“The terrible days with leaking stool are over,” she said. “I am now enjoying a different and better life. Thanks to the friendly doctors for making it happen.”

Since 2005, USAID has tested new approaches to identify women with fistulas in Bangladesh before taking expensive trips to hospitals for curative treatment. USAID has improved the surgical and nursing skills of health care personnel to prevent and surgically repair obstetric fistula, uncovered the unintentional creation of fistula in caesarean section and hysterectomy, and has supported the repair of obstetric fistula for more than 2,000 women.

“Our collaboration with PACOM helps build enduring, strategic relationships with partner nations,” added Natalie Freeman, USAID Senior Development Advisor to PACOM. “Working together helps us achieve common ground.”

USAID and DOD have partnered since 1961 to make best use of our combined skills and resources and help improve lives around the globe.

ABOUT THE AUTHOR

Kristen Byrne is the Strategic Communications and Outreach Specialist for USAID’s Office of Civilian-Military Cooperation.

Putting Cranes Back to Work

USAID’s technical assistance to the National Bank of Serbia (2003-2006) laid the foundation for a strong banking sector that is now healthy, solvent and enjoys the trust of its citizens. More recently, USAID worked with Serbia’s Ministry of Construction to reform construction permitting to make it easier for businesses to invest. Not too long ago, few people believed these changes were possible.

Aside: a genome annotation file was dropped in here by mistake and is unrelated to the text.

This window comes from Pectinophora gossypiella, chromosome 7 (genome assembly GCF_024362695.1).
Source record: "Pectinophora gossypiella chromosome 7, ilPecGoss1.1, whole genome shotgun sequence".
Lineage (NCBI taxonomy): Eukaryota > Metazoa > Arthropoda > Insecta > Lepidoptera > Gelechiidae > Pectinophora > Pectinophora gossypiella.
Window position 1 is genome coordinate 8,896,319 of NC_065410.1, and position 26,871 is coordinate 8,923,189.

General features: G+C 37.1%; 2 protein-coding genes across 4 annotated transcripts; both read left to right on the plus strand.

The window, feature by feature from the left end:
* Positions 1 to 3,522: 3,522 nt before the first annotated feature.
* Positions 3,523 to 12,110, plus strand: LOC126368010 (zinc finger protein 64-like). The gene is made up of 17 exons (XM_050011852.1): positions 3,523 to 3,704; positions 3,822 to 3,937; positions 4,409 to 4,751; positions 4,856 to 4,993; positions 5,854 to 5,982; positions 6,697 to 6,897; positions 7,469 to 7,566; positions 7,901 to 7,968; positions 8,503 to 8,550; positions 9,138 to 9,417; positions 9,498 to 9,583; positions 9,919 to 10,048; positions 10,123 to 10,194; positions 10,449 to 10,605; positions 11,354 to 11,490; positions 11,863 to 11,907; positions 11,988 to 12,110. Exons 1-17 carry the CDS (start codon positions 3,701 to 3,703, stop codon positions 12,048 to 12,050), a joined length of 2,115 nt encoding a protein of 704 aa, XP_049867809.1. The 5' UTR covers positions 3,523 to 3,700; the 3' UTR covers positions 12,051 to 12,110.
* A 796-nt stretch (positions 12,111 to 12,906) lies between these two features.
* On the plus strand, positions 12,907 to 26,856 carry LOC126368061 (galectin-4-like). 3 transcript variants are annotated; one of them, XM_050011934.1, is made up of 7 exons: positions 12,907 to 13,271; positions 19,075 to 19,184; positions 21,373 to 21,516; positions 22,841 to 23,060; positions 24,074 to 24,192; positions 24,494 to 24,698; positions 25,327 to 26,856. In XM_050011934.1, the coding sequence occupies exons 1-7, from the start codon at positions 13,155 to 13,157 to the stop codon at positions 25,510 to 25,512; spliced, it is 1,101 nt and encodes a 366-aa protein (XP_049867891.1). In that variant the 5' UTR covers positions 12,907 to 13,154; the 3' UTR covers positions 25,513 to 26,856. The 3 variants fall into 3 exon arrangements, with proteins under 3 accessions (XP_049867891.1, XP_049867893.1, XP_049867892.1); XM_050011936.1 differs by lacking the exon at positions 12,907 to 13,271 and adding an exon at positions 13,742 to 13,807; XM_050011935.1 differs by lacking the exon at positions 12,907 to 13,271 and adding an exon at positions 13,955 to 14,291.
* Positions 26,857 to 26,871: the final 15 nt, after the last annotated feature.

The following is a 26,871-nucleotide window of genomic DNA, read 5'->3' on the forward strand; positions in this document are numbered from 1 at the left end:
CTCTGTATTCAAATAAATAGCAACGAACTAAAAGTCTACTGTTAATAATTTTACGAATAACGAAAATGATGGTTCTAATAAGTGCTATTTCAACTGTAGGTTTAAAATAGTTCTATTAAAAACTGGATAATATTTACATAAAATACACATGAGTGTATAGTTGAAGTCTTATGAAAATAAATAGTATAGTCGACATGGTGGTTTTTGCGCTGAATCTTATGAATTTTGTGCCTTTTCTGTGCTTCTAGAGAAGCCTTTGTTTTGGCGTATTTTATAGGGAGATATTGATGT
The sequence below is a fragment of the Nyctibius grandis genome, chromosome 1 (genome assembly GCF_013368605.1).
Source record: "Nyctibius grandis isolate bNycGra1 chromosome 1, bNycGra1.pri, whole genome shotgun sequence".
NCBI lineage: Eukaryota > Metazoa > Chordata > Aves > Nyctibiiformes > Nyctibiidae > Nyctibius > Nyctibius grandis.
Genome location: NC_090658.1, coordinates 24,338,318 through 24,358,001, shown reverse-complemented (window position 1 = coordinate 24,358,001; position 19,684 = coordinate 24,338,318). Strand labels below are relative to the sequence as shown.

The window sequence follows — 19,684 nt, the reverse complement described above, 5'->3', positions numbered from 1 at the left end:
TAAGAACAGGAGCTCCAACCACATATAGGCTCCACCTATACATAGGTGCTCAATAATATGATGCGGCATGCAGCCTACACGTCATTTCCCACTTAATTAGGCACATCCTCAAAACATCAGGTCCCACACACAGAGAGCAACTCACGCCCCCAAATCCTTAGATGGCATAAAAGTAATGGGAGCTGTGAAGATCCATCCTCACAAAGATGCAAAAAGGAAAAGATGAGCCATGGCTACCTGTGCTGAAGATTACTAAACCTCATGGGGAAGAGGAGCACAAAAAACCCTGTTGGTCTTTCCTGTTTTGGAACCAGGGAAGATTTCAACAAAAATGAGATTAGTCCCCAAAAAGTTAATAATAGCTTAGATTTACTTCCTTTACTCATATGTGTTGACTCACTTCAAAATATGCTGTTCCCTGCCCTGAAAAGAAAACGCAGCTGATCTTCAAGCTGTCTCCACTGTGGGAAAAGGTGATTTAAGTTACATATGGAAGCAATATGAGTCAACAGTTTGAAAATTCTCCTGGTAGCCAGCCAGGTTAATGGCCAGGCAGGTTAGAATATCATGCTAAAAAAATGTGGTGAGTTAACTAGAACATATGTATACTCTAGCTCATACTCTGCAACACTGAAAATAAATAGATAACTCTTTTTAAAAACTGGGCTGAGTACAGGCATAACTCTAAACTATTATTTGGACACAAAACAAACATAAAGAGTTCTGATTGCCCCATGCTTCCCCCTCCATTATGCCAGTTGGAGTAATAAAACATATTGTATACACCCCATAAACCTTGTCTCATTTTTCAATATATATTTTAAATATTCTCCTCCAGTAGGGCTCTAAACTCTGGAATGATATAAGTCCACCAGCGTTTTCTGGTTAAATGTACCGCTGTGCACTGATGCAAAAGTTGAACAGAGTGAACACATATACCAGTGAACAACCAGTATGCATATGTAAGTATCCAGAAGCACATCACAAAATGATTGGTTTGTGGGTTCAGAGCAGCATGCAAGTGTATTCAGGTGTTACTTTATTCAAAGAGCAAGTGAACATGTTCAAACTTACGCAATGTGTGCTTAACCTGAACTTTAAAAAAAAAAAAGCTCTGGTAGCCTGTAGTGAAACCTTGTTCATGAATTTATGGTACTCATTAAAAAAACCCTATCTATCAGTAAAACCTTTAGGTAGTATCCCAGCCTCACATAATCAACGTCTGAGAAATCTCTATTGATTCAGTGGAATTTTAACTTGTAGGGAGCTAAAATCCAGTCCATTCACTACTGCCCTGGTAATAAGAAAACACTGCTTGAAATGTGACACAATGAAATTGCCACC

Back in 2002, in my early 30s, I decided to invest in my future and buy an apartment in Belgrade. But times were difficult. After a decade of civil war, the banking sector was in shambles and getting a loan was nearly impossible. A stagnant economy and a depressed construction sector artificially inflated real estate prices.

Finding good quality furniture at reasonable prices also proved challenging. The lack of competition among local furniture retailers and absence of foreign retailers kept furniture prices unreasonably high. Many of us traveled over 250 miles, to either Zagreb or Budapest, to reach one of the closest IKEA stores that sold everything one needed at reasonable prices.

The Swedish furniture giant IKEA made its first attempt to enter the Serbian market 25 years ago, but was thwarted by the civil war. Their second attempt in 2008 failed because of an unmanageable construction permitting process and unresolved land ownership issues. However, in 2015 IKEA became the first foreign investor in Serbia to receive an electronic construction permit. This was made possible by a new e-permitting system – introduced with the assistance of USAID. The IKEA investment in Serbia is worth EUR 70 million and will create 300 jobs.

Vladislav Lalić, IKEA’s Southeast Europe director: “The dream that started 25 years ago finally became reality.” / Mirjana Vukša Zavišić, USAID